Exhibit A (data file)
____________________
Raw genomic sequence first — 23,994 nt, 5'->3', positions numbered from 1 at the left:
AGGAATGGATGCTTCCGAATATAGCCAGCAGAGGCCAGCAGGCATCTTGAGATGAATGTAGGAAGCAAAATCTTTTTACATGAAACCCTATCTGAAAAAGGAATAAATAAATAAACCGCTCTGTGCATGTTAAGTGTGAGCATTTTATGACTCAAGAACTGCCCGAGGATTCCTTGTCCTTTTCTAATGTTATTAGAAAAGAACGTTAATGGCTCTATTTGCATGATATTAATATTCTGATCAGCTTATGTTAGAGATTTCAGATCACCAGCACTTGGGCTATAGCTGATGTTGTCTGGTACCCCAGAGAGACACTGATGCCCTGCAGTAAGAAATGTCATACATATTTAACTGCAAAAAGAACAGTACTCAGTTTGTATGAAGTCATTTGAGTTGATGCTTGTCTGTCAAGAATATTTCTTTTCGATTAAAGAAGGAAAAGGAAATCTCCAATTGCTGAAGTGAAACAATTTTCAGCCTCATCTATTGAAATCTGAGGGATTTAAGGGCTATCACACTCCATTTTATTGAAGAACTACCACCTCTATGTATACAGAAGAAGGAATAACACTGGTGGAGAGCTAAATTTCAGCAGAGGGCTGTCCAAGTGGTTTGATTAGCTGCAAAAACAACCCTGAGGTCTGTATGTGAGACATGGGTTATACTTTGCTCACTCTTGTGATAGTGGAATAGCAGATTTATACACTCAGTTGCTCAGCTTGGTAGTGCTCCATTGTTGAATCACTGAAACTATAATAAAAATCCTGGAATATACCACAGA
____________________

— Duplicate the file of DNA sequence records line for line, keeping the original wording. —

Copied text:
Raw genomic sequence first — 23,994 nt, 5'->3', positions numbered from 1 at the left:
AGGAATGGATGCTTCCGAATATAGCCAGCAGAGGCCAGCAGGCATCTTGAGATGAATGTAGGAAGCAAAATCTTTTTACATGAAACCCTATCTGAAAAAGGAATAAATAAATAAACCGCTCTGTGCATGTTAAGTGTGAGCATTTTATGACTCAAGAACTGCCCGAGGATTCCTTGTCCTTTTCTAATGTTATTAGAAAAGAACGTTAATGGCTCTATTTGCATGATATTAATATTCTGATCAGCTTATGTTAGAGATTTCAGATCACCAGCACTTGGGCTATAGCTGATGTTGTCTGGTACCCCAGAGAGACACTGATGCCCTGCAGTAAGAAATGTCATACATATTTAACTGCAAAAAGAACAGTACTCAGTTTGTATGAAGTCATTTGAGTTGATGCTTGTCTGTCAAGAATATTTCTTTTCGATTAAAGAAGGAAAAGGAAATCTCCAATTGCTGAAGTGAAACAATTTTCAGCCTCATCTATTGAAATCTGAGGGATTTAAGGGCTATCACACTCCATTTTATTGAAGAACTACCACCTCTATGTATACAGAAGAAGGAATAACACTGGTGGAGAGCTAAATTTCAGCAGAGGGCTGTCCAAGTGGTTTGATTAGCTGCAAAAACAACCCTGAGGTCTGTATGTGAGACATGGGTTATACTTTGCTCACTCTTGTGATAGTGGAATAGCAGATTTATACACTCAGTTGCTCAGCTTGGTAGTGCTCCATTGTTGAATCACTGAAACTATAATAAAAATCCTGGAATATACCACAGA